Joyous multigenerational fun.

BISA'S CARNAVAL

A young girl and her great-grandmother share their love for a special annual holiday.

It’s Carnaval time in Brazil, and Clara can’t wait to celebrate it with her family and especially with her bisa (great-grandmother). In the lead-up to the festivities Clara and Bisa spend time together going through Bisa’s memories of previous years and lovingly choosing the colorful fabrics Bisa will use to create beautiful fantasias—costumes—for Clara, her cousins, and her sisters. Bisa herself doesn’t attend Carnaval this year due to her age, and as Clara loses herself to the sounds and scents around her, she realizes there is something she can do to make it all even better. The Brazilian duo of author Pastro and illustrator Coroa bring to life the street Carnaval of Olinda, a city in the northeast of Brazil, with a story that celebrates one of the country’s most important and beloved holidays with humor, truth, and heart. The picture book showcases Carnaval as a heartwarming multigenerational celebration and is peppered with easy-to-contextualize Portuguese words (a glossary is provided at the end). The illustrations are suitably celebratory, with bright colors and detailed and festive backgrounds as well as a plethora of characters who represent the diversity of the Brazilian people. Clara and her family have light-brown skin.

Joyous multigenerational fun. (Picture book. 5-8)

Pub Date: Dec. 7, 2021

ISBN: 978-1-338-61762-7

Page Count: 40

Publisher: Orchard/Scholastic

Review Posted Online: Sept. 24, 2021

Kirkus Reviews Issue: today

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Only for dedicated fans of the series.

HOW TO CATCH A MONSTER

From the How To Catch… series

When a kid gets the part of the ninja master in the school play, it finally seems to be the right time to tackle the closet monster.

“I spot my monster right away. / He’s practicing his ROAR. / He almost scares me half to death, / but I won’t be scared anymore!” The monster is a large, fluffy poison-green beast with blue hands and feet and face and a fluffy blue-and-green–striped tail. The kid employs a “bag of tricks” to try to catch the monster: in it are a giant wind-up shark, two cans of silly string, and an elaborate cage-and-robot trap. This last works, but with an unexpected result: the monster looks sad. Turns out he was only scaring the boy to wake him up so they could be friends. The monster greets the boy in the usual monster way: he “rips a massive FART!!” that smells like strawberries and lime, and then they go to the monster’s house to meet his parents and play. The final two spreads show the duo getting ready for bed, which is a rather anticlimactic end to what has otherwise been a rambunctious tale. Elkerton’s bright illustrations have a TV-cartoon aesthetic, and his playful beast is never scary. The narrator is depicted with black eyes and hair and pale skin. Wallace’s limping verses are uninspired at best, and the scansion and meter are frequently off.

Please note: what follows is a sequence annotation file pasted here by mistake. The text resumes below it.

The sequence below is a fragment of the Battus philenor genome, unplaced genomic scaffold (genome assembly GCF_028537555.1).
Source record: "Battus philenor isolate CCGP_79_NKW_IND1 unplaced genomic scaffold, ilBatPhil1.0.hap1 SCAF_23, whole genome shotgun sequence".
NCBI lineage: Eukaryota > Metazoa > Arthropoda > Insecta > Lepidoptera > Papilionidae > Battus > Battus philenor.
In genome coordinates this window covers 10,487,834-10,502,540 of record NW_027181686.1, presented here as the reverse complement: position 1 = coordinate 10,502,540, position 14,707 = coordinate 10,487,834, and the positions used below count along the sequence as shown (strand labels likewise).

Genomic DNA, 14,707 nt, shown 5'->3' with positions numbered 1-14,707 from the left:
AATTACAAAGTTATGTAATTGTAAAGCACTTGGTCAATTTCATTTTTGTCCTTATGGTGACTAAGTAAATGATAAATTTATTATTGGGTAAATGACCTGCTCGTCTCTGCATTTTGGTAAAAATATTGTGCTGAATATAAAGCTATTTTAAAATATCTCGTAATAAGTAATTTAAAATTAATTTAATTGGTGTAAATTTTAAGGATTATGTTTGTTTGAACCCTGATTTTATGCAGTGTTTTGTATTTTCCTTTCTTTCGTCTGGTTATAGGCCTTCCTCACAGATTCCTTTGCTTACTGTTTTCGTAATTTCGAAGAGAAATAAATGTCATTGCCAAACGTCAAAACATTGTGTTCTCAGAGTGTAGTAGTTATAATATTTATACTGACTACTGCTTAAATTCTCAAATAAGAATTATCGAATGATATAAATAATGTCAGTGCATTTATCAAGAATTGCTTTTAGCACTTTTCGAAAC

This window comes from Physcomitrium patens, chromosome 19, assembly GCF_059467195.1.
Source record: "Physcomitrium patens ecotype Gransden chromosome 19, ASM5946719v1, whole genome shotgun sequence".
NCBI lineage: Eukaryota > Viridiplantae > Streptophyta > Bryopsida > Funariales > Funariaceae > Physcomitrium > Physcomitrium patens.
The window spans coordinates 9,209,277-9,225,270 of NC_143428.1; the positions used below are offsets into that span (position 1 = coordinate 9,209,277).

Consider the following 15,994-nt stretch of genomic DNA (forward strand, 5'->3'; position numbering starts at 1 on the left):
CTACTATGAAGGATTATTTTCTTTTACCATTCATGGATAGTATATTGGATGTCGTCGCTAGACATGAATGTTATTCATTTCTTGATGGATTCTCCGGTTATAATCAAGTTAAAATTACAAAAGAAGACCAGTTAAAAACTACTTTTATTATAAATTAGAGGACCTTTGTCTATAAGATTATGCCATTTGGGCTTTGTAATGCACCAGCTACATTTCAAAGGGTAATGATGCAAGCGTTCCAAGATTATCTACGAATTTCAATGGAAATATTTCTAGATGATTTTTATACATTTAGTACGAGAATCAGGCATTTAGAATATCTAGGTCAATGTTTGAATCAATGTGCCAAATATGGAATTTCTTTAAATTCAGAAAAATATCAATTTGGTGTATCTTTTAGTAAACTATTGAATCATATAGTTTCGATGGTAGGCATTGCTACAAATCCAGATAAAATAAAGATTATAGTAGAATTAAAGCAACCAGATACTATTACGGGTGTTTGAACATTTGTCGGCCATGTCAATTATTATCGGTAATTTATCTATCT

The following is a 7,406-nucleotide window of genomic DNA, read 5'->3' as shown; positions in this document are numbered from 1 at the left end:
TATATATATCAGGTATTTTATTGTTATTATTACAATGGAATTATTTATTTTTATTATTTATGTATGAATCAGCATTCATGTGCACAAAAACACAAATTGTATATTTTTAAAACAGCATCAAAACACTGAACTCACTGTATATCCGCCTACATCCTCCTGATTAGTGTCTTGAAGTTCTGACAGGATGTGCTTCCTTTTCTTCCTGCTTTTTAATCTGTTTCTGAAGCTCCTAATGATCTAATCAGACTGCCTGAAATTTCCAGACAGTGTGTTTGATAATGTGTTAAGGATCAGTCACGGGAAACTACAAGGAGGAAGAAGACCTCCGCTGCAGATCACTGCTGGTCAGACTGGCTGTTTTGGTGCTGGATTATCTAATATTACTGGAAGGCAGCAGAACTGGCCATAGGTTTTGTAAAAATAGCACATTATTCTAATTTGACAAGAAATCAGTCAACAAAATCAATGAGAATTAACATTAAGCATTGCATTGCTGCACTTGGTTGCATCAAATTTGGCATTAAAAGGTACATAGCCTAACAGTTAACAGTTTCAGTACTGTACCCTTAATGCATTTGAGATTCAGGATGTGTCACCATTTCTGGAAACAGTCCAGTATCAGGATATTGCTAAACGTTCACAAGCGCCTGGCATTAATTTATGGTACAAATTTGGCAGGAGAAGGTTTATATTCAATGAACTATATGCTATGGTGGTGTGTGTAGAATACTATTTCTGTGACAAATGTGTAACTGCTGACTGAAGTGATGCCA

Only for dedicated fans of the series. (Picture book. 5-8)

Pub Date: Sept. 1, 2017

ISBN: 978-1-4926-4894-9

Page Count: 40

Publisher: Sourcebooks Jabberwocky

Review Posted Online: July 15, 2017

Kirkus Reviews Issue: Aug. 1, 2017

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Comfy and cozy, with nary a meanie in sight.

GRANDUDE'S GREEN SUBMARINE

Following Hey, Grandude (2019), more jolly fun as the title character squires his four young “Chillers” aboard a green sub (where does Sir Paul get his ideas?) to catch up with his partner in adventure: Nandude!

Casting about for something to do on a sweltering day, the multiracial quartet eagerly follows their grizzled White gramps down to an underground chamber where a viridian vessel awaits to take them soaring through the sky to a distant land. There, Grandude’s old friend Ravi plays a tune of Nandude’s that accompanies them after they leave him. It leads them under the sea to an octopus’s garden and a briefly scary tangle with the ink-spraying giant. The monster’s set to dancing, though, as Nandude floats up in her own accordion-shaped ship to carry everyone home for tea, biscuits, and bed in a swirl of notes. Aside maybe from the odd spray of shiny stars here and there, Durst steers clear of sight gags and direct visual references to the film or music in her cheery cartoon scenes. Both she and the text do kit Ravi out, appropriately, with a sitar, but there’s no 1960s-style psychedelia to be seen. Nostalgic adults may be disappointed to see that even the submarine bears no resemblance to the iconic vessel of the film but instead just looks like a plush, smiling toy whale, eyes and all. Children, of course, won’t care. That this book does not try to trade (heavily) on its antecedents makes it a refreshing change from so many other celebrity titles. (This book was reviewed digitally.)

Comfy and cozy, with nary a meanie in sight. (Picture book. 5-8)

Pub Date: Oct. 5, 2021

ISBN: 978-0-593-37243-2

Page Count: 32

Publisher: Random House

Review Posted Online: July 27, 2021

Kirkus Reviews Issue: Aug. 15, 2021

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